Mines of Silver and Gold in the Americas
Families in the Expansion of Europe,1500-1800
The European Opportunity
By Helen Wheatley
July 24, 1997
This volume examines the ecological consequences of European expansion as a result of land use and resource exploitation. These environmental transformations could be as dramatic as the last Ice Age, but scholars have only begun to take full measure of the changes. The articles presented here ...
By Om Prakash
April 24, 1997
Regular commercial contacts between Europe and Asia date back to at least the early years of the Christian era, but the pattern of trade underwent a structural modification following the Portuguese discovery of a route to the East Indies via the Cape of Good Hope. This volume illustrates the ...
By Peter Bakewell
May 29, 1997
This volume focuses on Latin America, since it was mainly there that Europeans (or their colonial descendants) actually engaged in mining in the 16th-19th centuries; elsewhere they traded metals mined by others. The principal metals produced, and in prodigious quantities, were silver, in the ...
By Maria Beatriz Nizza da Silva
October 26, 1998
This volume presents legal, religious and demographic aspects of the transfer of European family organisations to new environments in the overseas colonies, and illustrates the impacts of contact with other ethnic groups. In Africa the focus is on the Cape, the principal area of European settlement...
By Felipe Fernández-Armesto
September 14, 1995
These 15 articles follow on from those in The Global Opportunity in that they examine how and why the Europeans expanded worldwide. Part one explores the means in terms of science, technology and material resources; part two examines the motives, primarily as a result of restricted resources in ...
By Anthony Disney
December 14, 1995
The first part of this volume deals with the changes and continuities in historical approaches over the last fifty years, with three further sections focusing on initial contacts, formal presences, and informal presences. Emphasis has been placed on the major European players in Asia and Africa ...
By Judy Bieber
July 03, 1997
The emergence of a widespread ’plantation complex’, in which slave labour produced crops such as sugar on large estates funded by European capital, was a phenomenon of the New World. This book shows how the institution of slavery was transformed by the demand for labour in the Americas, to fill the...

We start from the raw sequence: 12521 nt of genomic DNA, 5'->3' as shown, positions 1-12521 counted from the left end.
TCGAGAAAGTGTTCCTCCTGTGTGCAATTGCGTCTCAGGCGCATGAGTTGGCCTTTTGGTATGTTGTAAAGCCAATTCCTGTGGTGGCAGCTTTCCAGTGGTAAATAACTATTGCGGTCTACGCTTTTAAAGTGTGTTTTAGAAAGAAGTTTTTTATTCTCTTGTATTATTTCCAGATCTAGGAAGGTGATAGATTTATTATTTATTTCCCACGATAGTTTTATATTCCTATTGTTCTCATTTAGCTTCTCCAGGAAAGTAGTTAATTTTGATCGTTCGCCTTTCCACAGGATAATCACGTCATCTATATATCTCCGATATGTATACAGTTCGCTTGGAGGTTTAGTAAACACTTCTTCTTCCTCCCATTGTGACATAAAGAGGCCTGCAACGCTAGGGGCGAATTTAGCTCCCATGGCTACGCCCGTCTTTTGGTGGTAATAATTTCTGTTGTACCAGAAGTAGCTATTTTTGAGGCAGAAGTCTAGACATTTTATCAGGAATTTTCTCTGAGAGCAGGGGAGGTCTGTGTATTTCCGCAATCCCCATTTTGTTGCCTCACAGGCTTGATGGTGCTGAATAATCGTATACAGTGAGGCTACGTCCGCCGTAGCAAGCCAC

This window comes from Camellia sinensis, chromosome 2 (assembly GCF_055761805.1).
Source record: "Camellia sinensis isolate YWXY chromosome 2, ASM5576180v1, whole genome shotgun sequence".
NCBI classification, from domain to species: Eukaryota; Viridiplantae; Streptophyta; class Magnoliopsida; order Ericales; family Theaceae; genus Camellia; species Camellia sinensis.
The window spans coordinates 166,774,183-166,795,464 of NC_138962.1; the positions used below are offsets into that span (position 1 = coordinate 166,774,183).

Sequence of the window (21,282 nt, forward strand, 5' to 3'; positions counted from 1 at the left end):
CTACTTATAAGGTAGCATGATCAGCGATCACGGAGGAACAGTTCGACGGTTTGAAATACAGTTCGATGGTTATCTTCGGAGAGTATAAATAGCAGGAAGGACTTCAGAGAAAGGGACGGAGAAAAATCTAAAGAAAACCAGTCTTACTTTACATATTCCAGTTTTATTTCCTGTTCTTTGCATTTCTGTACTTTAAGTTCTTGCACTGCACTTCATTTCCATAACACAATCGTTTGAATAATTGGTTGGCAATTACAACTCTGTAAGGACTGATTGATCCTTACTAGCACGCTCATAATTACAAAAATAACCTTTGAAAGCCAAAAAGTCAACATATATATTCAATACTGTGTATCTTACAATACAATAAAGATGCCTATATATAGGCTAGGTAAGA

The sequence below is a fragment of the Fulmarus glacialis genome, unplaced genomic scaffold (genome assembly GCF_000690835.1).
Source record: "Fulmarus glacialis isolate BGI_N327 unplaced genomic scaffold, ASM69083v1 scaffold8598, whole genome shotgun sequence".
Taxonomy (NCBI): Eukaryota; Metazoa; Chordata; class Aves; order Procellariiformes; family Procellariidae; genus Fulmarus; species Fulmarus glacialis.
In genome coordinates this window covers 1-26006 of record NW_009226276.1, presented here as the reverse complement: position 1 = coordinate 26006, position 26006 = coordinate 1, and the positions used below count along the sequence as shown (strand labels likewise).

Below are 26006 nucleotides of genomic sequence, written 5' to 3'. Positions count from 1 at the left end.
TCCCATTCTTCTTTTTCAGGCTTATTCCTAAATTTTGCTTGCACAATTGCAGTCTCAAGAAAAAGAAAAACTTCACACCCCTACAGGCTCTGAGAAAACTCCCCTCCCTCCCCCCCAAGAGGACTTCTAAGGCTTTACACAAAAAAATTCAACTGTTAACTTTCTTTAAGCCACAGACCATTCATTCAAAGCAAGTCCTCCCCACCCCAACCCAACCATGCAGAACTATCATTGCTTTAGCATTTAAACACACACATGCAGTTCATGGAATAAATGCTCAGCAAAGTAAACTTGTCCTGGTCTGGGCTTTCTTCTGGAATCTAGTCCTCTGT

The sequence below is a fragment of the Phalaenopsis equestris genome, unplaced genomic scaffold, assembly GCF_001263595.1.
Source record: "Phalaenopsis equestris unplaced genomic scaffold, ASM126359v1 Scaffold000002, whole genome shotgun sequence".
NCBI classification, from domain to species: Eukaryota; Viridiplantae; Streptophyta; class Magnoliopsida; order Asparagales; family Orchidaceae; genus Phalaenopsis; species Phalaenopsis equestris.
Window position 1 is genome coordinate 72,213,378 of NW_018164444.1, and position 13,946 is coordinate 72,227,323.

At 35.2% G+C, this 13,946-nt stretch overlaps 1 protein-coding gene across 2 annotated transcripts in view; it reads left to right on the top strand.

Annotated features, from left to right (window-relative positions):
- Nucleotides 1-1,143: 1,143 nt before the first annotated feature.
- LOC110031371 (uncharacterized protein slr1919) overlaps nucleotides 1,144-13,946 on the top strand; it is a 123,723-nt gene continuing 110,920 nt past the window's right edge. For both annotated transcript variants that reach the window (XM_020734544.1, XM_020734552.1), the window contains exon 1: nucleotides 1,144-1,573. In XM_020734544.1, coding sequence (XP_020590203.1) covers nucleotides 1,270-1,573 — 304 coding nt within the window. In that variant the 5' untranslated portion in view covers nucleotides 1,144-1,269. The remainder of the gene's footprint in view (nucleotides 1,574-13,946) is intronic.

By Anthony Pagden
May 30, 2018
The perception of Europeans of the world and of the peoples beyond Europe has become in recent years the subject of intense scholarly interest and heated debate both in and outside the academy. So, too, has the concern with how it was that those peoples who were variously ’discovered’, and then, as...
By Evelyn S. Rawski, Murdo J. MacLeod
October 28, 1998
European intrusions had many impacts on invaded peoples, but less attention has often been paid to changes brought about by the encounter in everyday life and behaviour, both for the Europeans and the other cultures. What changed in diet, dress, agriculture, warfare and use of domesticated animals,...
By M.N. Pearson
September 09, 2016
By turns exotic, valuable and of cardinal importance in the development of world trade, spices, as the editor reminds us, are today a mundane accessory in any well-equiped kitchen; in the 15th-18th centuries, the spice trade from the Indian Ocean to markets all over the world was a major economic ...
By Michael Adas
March 28, 1996
Technological innovation was crucial to the process of European expansion: advances in astronomy and navigation and changes in weaponry all contributed to the emergence of European commercial enclaves in Africa and Asia, and the conquest of the Americas. This volume illustrates the ways in which ...
By J. S. Cummins
December 15, 1997
The theme of this volume is the transformation of European Christianity into a world-wide religion. The spirit of crusade against Islam was one impulse driving the early expansion; these essays show how new ideologies of mission were developed and how perceptions have continued to evolve, notably ...